Friday, May 24, 2013
By J. Hemmerdinger email@example.com
SOUTH PORTLAND — In a production warehouse in South Portland, Edwin Dijkshoorn holds a brown blob that looks in every respect like a double-layer chocolate cake.
James Chittum, director of business development, shows how “grow plugs” are run off and packaged at Grow-Tech in South Portland. The company makes products for seedlings of all types for the flower, plant and agriculture industry.
Photos by John Patriquin/Staff Photographer
Julie Dresser assembles starter kits at Grow-Tech, which produces 50 million “grow plugs” a year. The company recently relocated to a 30,000-square-foot building in South Portland from a smaller facility in Lisbon Falls.
But Dijkshoorn's employer, Grow-Tech Inc., isn't in the baking business.
Instead, the company makes artificial soil products that plant growers and home gardeners use to germinate and cultivate young plants and flowers.
In the last few months, the company has been on the rise, relocating to South Portland, boosting production and hiring more staff, including employees laid off from Portland's Barber Foods.
"Our growth last year was 100 percent," said Grow-Tech director of business development James Chittum. "We went from two production shifts to three."
The brown material Dijkshoorn held was a soil-like substance Grow-Tech designed to be laid on the roofs of large buildings. Plants, which absorb sunlight, can take root in the stuff and help reduce surrounding city temperatures.
"If every roof in New York City was green, it would drop the temperature of the city by 5 degrees Celsius," said Dijkshoorn.
Rooftops aside, Grow-Tech's primary business is making so-called "grow plugs," small, sponge-like masses used to grow plants.
Grow-Tech produces at least 50 million plugs a year in South Portland, and sells them to a range of clients, including forestry companies, which use the plugs to grow saplings. Other clients include commercial growers and plant-breeding firms, which use the plugs to cultivate a range of flowers, like impatiens and geraniums, and vegetables like broccoli, cauliflower, lettuce and many others.
Scott Kennedy, head of product development and research, launched Grow-Tech in 1978 in Boothbay Harbor.
The company, which was affiliated with Dole Food Company, later relocated to California before moving to Lisbon Falls in 1993.
Grow-Tech is now a subsidiary of Portland-based Anania & Associates.
At the production site in South Portland last Tuesday, workers made plugs by mixing peat moss, water and foam into a muddy slurry, which was then pumped into molds on plastic trays.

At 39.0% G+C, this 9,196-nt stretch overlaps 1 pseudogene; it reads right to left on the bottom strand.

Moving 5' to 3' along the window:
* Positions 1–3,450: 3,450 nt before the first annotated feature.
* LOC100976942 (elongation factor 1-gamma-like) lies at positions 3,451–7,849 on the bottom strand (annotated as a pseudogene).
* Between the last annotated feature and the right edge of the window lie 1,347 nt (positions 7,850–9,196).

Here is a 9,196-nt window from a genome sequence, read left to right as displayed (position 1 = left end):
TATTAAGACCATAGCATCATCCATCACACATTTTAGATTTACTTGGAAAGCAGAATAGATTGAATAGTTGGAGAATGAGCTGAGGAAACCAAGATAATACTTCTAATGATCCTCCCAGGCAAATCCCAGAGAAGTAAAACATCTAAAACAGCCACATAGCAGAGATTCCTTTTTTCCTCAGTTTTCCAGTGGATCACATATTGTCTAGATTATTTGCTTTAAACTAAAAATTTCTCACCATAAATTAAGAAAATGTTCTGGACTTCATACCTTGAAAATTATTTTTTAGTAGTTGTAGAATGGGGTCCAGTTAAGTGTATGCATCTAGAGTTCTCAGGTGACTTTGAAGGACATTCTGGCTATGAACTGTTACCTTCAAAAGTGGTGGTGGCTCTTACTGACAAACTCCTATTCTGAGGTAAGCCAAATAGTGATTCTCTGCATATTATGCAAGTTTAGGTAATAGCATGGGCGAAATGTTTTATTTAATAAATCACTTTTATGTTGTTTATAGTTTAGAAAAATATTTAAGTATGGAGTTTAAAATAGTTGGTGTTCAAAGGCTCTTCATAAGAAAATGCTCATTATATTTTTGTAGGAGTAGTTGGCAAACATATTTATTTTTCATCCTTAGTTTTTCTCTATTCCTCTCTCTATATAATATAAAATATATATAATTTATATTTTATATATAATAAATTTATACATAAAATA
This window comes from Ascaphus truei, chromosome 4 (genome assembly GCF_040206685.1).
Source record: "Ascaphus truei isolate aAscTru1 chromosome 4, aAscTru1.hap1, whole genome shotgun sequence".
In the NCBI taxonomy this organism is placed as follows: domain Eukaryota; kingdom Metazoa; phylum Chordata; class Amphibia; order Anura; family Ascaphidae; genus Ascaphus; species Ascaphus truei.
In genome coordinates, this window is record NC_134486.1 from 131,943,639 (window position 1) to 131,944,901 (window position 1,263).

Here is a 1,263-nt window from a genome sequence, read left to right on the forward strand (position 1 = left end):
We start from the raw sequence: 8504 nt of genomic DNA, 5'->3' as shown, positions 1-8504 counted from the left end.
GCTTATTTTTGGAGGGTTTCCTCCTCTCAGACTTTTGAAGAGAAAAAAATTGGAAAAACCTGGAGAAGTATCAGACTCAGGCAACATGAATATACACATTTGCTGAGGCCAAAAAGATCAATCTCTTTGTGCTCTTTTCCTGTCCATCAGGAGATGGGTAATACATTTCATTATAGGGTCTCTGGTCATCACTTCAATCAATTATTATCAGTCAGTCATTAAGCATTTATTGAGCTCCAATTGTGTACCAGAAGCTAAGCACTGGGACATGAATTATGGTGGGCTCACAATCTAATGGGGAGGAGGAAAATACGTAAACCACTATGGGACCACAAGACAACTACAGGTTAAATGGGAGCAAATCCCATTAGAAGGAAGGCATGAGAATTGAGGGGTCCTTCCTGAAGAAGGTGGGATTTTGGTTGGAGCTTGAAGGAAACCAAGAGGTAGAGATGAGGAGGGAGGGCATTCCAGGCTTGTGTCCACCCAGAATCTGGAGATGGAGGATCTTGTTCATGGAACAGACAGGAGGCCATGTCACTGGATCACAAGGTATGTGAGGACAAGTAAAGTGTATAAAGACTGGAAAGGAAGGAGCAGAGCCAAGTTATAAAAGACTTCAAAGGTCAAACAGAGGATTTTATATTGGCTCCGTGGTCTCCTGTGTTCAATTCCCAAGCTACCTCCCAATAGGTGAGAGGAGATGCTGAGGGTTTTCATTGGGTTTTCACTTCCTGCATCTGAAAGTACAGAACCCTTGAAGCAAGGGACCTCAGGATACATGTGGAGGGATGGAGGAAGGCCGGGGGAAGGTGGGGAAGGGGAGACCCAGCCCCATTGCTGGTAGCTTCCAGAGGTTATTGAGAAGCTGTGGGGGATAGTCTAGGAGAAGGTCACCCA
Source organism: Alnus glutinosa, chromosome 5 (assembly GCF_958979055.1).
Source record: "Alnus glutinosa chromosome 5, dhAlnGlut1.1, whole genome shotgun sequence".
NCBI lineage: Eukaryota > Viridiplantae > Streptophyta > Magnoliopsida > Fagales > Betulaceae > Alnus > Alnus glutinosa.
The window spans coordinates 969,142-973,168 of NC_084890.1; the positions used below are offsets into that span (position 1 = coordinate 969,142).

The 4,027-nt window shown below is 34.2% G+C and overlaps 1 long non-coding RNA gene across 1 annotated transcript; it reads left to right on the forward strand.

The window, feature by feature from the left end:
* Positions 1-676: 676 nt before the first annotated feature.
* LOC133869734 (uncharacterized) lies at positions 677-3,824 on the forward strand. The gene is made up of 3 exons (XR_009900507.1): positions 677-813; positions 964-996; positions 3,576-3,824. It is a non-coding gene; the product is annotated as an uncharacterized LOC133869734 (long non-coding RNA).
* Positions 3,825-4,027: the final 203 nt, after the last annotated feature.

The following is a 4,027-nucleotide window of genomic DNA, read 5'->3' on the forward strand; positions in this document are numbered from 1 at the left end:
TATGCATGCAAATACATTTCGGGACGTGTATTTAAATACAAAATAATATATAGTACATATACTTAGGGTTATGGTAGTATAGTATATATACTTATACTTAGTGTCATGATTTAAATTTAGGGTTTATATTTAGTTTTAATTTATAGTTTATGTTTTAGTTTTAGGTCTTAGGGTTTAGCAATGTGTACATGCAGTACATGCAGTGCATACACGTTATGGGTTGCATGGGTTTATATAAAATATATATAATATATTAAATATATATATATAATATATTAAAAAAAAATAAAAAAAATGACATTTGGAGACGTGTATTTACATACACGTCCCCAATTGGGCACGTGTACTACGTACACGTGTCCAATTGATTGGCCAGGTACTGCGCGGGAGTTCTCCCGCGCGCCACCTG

Some of the trays, such as those sold to forestry companies, held 400 plugs, enough to cultivate an acre's worth of timber.
Some plugs are as small as pen caps, while others are the size of Dixie cups. The plugs look like packed potting soil, but are rubbery and rebound when squeezed.
Peter Anania Jr., Grow-Tech compliance officer, called the soil plugs "dirt sponges." He said they have the optimal mix of air and water and are easily transportable.
Grow-Tech works with clients worldwide, including those in Colombia, Japan, England, Israel and Africa. The company also licenses its technology to growers, who make plugs using Grow-Tech's methods.
Consumers in the United States can purchase the plugs at big-box and home and garden stores. Grow-Tech's retail products are marketed under seven different brands, which Chittum declined to disclose.
In the future, the company plans to sell biodegradable plugs made from plastics derived from starch-based plants, such as potatoes. Grow-Tech developed the technology with help from two $12,000 grants from the Maine Technology Institute.
Because Grow-Tech operates in a highly competitive market, Chittum declined to discuss the revenue of the company, which has 21 full-time staff and 25 part timers.
But executives say that increasing demand led them this summer to relocate from a 20,000-square-foot production site in Lisbon Falls to a 30,000-square-foot building in South Portland.
They are also adding production lines and hiring at least six new production employees.
Chittum said finding new workers accustomed to the fast pace and strict quality controls of production-line work is difficult.
But the job has been easier because Anania knew where to look: A few months ago, he read that Portland-based Barber Foods, which was acquired earlier this year by Cincinnati-based AdvancePierre Foods, was laying off production-line staffers.
Anania phoned Barber Foods and explained that his company was seeking production-line employees. A Barber human resources staffer spread the word, and Anania started receiving resumes.
Since then, Grow-Tech hired one Barber staffer, and has plans to hire five more.
"We think they will be a great resource," Chittum said. "It's harder than you think to get new staff."
Jonathan Hemmerdinger can be reached at 791-6316 or: firstname.lastname@example.org